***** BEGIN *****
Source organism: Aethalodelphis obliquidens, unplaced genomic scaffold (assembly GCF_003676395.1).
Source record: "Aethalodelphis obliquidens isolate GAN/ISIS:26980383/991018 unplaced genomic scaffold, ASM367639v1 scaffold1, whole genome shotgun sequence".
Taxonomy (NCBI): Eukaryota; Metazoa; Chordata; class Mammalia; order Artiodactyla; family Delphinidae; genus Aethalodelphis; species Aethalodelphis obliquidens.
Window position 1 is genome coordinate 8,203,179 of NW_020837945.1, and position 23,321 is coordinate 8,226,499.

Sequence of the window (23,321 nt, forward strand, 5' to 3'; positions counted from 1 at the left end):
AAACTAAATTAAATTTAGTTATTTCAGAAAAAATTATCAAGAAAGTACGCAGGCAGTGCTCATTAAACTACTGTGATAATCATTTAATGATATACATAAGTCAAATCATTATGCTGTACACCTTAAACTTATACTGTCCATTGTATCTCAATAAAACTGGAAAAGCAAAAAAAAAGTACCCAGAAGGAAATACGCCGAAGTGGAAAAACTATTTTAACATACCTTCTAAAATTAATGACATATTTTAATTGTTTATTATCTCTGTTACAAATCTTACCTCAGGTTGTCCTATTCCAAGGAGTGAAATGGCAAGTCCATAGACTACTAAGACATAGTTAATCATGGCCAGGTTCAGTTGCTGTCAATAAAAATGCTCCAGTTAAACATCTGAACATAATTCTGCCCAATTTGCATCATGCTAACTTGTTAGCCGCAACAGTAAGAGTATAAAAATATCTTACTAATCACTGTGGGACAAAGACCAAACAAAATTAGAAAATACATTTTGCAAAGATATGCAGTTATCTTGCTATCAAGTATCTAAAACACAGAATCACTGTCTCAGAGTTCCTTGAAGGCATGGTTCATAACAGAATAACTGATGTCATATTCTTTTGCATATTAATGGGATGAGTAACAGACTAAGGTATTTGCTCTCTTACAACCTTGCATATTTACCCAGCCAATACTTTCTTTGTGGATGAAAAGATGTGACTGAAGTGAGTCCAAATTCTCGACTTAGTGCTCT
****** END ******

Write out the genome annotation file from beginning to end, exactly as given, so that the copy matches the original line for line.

Source organism: Aethalodelphis obliquidens, unplaced genomic scaffold (assembly GCF_003676395.1).
Source record: "Aethalodelphis obliquidens isolate GAN/ISIS:26980383/991018 unplaced genomic scaffold, ASM367639v1 scaffold1, whole genome shotgun sequence".
Taxonomy (NCBI): Eukaryota; Metazoa; Chordata; class Mammalia; order Artiodactyla; family Delphinidae; genus Aethalodelphis; species Aethalodelphis obliquidens.
Window position 1 is genome coordinate 8,203,179 of NW_020837945.1, and position 23,321 is coordinate 8,226,499.

Sequence of the window (23,321 nt, forward strand, 5' to 3'; positions counted from 1 at the left end):
AAACTAAATTAAATTTAGTTATTTCAGAAAAAATTATCAAGAAAGTACGCAGGCAGTGCTCATTAAACTACTGTGATAATCATTTAATGATATACATAAGTCAAATCATTATGCTGTACACCTTAAACTTATACTGTCCATTGTATCTCAATAAAACTGGAAAAGCAAAAAAAAAGTACCCAGAAGGAAATACGCCGAAGTGGAAAAACTATTTTAACATACCTTCTAAAATTAATGACATATTTTAATTGTTTATTATCTCTGTTACAAATCTTACCTCAGGTTGTCCTATTCCAAGGAGTGAAATGGCAAGTCCATAGACTACTAAGACATAGTTAATCATGGCCAGGTTCAGTTGCTGTCAATAAAAATGCTCCAGTTAAACATCTGAACATAATTCTGCCCAATTTGCATCATGCTAACTTGTTAGCCGCAACAGTAAGAGTATAAAAATATCTTACTAATCACTGTGGGACAAAGACCAAACAAAATTAGAAAATACATTTTGCAAAGATATGCAGTTATCTTGCTATCAAGTATCTAAAACACAGAATCACTGTCTCAGAGTTCCTTGAAGGCATGGTTCATAACAGAATAACTGATGTCATATTCTTTTGCATATTAATGGGATGAGTAACAGACTAAGGTATTTGCTCTCTTACAACCTTGCATATTTACCCAGCCAATACTTTCTTTGTGGATGAAAAGATGTGACTGAAGTGAGTCCAAATTCTCGACTTAGTGCTCT